Children from lower income household7 were more likely to be obese compared with those from higher income households. 18 per cent of children from households in the lowest income quintile were obese, compared with 9 percent of children living in households in the highest income quintile.

For the 5 to 15 age group, 22 per cent of children met the physical activity8 guidelines of being moderately active for at least 60 minutes every day.

The survey also includes data on adult health such as:

Adult Smoking9

  • The prevalence of cigarette smoking has fallen from 28 per cent in 1998 to 18 per cent in 2015.
  • In 2015, the proportion of adults who reported that they were current e-cigarette users was 5 per cent. This is an increase from 2013 when it was 3 per cent.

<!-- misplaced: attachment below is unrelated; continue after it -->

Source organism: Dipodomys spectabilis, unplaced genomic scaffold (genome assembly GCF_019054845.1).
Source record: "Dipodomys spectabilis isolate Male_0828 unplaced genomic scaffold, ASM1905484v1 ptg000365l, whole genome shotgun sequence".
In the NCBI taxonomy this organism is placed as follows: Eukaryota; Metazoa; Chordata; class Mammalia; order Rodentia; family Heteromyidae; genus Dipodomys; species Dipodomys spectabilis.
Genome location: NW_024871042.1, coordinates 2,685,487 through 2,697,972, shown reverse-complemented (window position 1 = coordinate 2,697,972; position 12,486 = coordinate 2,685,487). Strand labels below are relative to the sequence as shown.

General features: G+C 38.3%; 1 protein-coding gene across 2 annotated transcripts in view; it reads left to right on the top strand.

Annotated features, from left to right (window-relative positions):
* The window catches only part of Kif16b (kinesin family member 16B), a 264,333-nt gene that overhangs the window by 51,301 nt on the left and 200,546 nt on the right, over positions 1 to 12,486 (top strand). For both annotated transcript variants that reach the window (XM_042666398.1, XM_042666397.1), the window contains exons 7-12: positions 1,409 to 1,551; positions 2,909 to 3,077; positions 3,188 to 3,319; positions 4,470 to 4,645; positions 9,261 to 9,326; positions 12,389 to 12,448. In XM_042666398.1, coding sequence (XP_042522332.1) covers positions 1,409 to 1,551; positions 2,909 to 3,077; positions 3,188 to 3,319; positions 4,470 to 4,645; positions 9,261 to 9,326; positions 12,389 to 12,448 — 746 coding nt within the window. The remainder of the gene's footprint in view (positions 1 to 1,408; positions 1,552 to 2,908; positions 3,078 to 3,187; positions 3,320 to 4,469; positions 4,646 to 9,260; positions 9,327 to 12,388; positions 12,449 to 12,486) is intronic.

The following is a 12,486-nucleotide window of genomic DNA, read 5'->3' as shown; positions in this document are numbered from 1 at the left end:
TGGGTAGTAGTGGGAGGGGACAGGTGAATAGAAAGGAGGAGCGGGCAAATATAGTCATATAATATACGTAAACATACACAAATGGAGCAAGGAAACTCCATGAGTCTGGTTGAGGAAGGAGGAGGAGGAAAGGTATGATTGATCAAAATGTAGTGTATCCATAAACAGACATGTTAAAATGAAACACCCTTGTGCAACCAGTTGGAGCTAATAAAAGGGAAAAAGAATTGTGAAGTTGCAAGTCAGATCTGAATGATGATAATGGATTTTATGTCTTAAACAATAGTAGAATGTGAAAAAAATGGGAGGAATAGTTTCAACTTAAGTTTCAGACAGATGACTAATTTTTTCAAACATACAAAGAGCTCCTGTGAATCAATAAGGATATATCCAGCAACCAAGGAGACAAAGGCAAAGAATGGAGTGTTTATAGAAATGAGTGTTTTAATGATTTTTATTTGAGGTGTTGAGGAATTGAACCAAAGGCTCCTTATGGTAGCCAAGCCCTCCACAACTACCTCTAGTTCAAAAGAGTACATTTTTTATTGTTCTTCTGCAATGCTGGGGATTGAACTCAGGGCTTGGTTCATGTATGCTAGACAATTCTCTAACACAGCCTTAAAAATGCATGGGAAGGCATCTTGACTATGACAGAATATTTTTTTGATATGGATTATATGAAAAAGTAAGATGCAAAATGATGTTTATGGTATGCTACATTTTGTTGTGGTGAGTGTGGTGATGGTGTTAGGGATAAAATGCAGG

Adult obesity10

  • The prevalence of adult obesity has remained between 24 per cent and 27 per cent, for men and women, from 2010 to 2015. 
  • In 2015 over a quarter of adults (27 per cent) were obese, with a body mass index (BMI) of 30kg/m2 or higher.
  • A further 41 per cent of men and 31 per cent of women were overweight, with a BMI of at least 25 but less than 30kg/m2.
  • 35 per cent of men and 47 per cent of women had 'very high' waist measurements. This was more common in middle aged and older adults than it was among younger people

Adult Drinking11

  • In 2015, 83 per cent of adults had drunk alcohol in the last 12 months. This figure has remained between 82 per cent and 84 per cent since 2011.
  • More than half (52 per cent) of adults said they usually drank at least once a week, with men (60 per cent) more likely to have done so than women (44 per cent).